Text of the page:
Visualizing the Songs and Dances: Act II


Song 13: Rosie

In nearly every respect, “Rosie” takes it cues from “Jolly Holiday” in Mary Poppins (music and lyrics by the Sherman brothers):


Song 14: Helina

“Helina” is modeled after the lush ballad “Johanna” from Stephen Sondheim’s dark 1979 opera, Sweeney Todd. Here, “Johanna” is sung by Davis Gaines in the 2001 concert version:


Song 15: Rather Like You

Here is “Rather Like You” as it was performed (after a single rehearsal session) in 2007 before the Action Committee for Transit. The actress, Gracie Jones, reprised the role of Melanie for the vocal mix:

Its closest parallel is “You Must Meet My Wife” from Stephen Sondheim’s 1973 musical A Little Night Music, brilliantly performed here in 2009 by Mark A. Harmon and Kimberly Xavier Martins of the Broward Stage Door Theatre in Coral Springs, Florida.

Since “Rather Like You” is sung in three-quarter time, Melanie and Mike will be waltzing, as the former lovers did for “You Must Meet My Wife” in this 2010 production of  at Birmingham Conservatoire:


Song 16: Use What Ya Got

This song finds its closest analog in “I’m Going to Make You Beautiful” from Richard Maltby and David Shire’s 1976 musical revue Starting Here, Starting Now, performed below by Mina Kaye:


Song 17: On Craigslist

When lovelorn Melanie resolves to broaden her options, she may have been channeling the mayor’s secretary Marie from Sheldon Harnick and Jerry Bock’s 1959 musical, Fiorello! Here, the talented Emily Senn as Marie sings “The Very Next Man” in a 2007 musical theater class: 


Song 18: Paper Roulette

I’m still searching for an existing showtune like “Paper Roulette,” where characters from different persuasions express their clashing loyalties. If you know of one, let me know.


Song 19: Helina / He Needs Me

I’m still searching for a similar showtune, where a man and a woman, unseen by each other, sing of their yearning for each other in staggered counterpoint. If you know of one, let me know.


Song 20: We’ll Remember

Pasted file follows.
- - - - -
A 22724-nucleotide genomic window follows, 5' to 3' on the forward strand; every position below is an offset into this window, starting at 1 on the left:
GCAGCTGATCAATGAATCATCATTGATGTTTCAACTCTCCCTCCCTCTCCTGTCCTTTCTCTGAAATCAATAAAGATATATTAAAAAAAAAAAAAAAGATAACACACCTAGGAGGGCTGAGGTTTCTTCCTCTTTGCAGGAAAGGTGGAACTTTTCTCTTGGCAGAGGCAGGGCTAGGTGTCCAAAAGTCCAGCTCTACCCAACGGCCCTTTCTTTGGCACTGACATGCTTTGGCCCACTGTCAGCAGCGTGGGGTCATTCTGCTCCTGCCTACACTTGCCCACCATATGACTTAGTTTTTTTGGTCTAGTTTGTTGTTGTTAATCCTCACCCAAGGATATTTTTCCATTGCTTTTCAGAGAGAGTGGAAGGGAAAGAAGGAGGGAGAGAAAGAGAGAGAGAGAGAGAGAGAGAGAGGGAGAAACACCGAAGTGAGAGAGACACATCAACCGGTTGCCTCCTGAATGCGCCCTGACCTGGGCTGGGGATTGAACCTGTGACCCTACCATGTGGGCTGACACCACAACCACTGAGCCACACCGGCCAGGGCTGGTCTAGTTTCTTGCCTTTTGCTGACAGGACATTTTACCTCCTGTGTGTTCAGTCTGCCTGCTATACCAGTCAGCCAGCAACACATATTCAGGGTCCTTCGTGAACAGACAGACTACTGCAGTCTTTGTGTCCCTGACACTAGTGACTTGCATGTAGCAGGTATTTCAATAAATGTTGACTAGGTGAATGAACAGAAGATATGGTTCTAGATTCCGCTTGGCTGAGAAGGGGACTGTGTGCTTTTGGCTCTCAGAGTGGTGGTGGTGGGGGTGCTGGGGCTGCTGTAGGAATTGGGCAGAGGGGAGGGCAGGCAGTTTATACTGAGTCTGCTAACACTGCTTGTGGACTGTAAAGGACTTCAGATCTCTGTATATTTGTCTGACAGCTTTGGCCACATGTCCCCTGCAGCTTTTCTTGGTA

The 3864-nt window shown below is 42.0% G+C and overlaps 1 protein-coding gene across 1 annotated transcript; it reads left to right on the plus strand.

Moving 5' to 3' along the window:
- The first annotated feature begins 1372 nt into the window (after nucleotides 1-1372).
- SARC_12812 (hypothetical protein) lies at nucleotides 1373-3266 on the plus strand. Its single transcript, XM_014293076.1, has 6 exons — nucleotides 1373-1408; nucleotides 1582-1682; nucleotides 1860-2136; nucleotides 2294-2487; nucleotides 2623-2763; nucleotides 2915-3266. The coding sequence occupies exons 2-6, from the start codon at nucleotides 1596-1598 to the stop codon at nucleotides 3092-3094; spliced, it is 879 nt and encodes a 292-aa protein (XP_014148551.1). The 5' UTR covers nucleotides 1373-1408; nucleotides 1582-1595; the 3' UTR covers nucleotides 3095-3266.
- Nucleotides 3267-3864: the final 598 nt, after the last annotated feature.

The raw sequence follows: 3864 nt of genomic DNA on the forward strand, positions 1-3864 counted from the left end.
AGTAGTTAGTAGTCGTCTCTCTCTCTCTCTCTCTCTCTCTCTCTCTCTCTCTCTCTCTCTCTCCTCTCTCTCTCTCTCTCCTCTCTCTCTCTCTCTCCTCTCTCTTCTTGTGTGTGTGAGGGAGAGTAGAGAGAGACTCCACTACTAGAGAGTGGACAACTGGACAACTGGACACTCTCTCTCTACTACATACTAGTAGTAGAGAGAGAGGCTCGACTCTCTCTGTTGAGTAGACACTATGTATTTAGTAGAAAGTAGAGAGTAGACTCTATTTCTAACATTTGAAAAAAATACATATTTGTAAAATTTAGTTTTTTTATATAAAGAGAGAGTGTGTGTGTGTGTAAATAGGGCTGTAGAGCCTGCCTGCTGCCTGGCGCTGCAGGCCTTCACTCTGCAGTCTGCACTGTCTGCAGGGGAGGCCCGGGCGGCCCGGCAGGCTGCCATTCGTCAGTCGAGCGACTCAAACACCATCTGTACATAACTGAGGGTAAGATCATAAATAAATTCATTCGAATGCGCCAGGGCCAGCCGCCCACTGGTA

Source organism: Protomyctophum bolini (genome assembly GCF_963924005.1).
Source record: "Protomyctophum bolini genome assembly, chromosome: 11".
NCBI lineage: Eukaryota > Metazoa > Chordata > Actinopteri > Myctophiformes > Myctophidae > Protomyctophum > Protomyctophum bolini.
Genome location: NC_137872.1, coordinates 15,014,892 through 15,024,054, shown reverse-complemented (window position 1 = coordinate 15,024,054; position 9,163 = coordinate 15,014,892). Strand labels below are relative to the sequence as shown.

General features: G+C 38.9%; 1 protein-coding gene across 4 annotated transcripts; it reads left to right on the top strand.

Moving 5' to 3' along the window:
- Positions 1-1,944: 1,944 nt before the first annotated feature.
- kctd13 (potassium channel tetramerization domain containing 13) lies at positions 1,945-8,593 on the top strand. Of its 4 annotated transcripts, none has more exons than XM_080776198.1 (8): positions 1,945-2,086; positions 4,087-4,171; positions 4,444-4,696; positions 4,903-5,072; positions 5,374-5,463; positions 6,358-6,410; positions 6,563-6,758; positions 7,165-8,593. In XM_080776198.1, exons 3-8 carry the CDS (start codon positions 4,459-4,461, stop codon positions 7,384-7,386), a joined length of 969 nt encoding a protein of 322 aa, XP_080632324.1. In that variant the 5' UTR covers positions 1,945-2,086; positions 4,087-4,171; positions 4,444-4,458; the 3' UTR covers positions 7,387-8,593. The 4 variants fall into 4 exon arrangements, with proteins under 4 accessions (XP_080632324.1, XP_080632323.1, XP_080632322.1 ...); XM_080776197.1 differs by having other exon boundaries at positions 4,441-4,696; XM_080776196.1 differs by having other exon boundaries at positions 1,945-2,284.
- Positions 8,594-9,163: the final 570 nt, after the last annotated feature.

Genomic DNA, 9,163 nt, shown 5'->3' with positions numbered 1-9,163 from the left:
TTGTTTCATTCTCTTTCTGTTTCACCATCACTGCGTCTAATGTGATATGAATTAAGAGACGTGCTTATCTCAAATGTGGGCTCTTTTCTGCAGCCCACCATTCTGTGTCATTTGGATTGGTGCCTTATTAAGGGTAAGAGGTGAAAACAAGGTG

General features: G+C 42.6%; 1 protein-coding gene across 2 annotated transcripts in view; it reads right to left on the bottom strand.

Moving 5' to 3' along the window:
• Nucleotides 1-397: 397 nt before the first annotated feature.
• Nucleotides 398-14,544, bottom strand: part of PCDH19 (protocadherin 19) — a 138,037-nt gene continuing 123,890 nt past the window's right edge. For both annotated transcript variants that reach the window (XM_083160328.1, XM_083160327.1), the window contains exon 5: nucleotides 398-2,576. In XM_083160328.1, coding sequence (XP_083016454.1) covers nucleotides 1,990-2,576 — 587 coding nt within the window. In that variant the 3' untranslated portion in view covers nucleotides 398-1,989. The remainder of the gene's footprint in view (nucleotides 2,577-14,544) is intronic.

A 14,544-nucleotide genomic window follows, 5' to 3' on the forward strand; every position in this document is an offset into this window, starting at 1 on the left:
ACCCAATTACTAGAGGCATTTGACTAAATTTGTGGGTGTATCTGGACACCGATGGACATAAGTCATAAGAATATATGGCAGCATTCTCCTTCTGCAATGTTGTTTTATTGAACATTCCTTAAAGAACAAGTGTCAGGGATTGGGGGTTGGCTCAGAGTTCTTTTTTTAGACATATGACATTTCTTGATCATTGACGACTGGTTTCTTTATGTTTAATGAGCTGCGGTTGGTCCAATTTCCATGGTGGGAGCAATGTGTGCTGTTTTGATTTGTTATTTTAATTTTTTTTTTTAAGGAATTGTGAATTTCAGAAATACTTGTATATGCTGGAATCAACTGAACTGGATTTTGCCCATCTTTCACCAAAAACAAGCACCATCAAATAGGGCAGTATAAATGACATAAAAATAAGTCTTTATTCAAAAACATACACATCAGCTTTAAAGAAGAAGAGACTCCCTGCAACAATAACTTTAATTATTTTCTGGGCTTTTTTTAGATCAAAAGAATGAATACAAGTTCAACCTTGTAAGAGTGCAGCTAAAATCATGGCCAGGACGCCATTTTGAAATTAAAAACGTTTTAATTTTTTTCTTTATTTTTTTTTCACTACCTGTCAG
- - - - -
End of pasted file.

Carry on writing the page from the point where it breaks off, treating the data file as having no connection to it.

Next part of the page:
I’m still searching for a similar showtune to illustrate how it might look when one character enlists the others’ voices to achieve his dream. If you know of one, let me know. The closest example that comes to mind is “Goodnight Ladies” from Meredith Willson’s 1957 smash hit, The Music Man:


Song 21: Hey, Pretty Girl II

To illustrate the Act II reprise of “Hey, Pretty Girl,” I couldn’t ask for a more fitting exemplar than the finale from She Loves Me, the 1963 musical with music by Jerry Bock and lyrics by Sheldon Harnick. Here is the 1978 BBC version, with Gemma Craven as Amalia Balash and Robin Ellis as Georg Nowack. I might add that She Loves Me is one of my three favorite musicals of all time, joining West Side Story and Les Misérables.


Song 22: Family Tree

The quintessential 11 o’clock number is “Make Our Garden Grow,” the finale from Leonard Bernstein’s 1927 operetta, Candide. In most productions, be they amateur or professional, the intimacy between Candide and Cunégonde yields to a resounding ensemble chorus (think “Sunday” from Stephen Sondheim’s Sunday in the Park with George), in which all the villagers resolve to make their gardens grow. In “Family Tree,” however, the focus remains on the couple. Here is the Internet most Tracks-like rendition of “Make Our Garden Grow,” performed in Fall 2009 by the Queens College Classical Singers Career Development Club:

Family Tree also evokes an 11 o’clock song from Follies: “For Too Many Mornings.” Here are Nathan Gunn and Audra McDonald delivering a ravishing performance:


Song 23: End of the Line

Tracks will end in a swelling chorus that evokes the conclusion of “Till We Reach That Day,” which closes Act I of Ragtime (music by Stephen Flaherty, lyrics by Lynn Ahrens):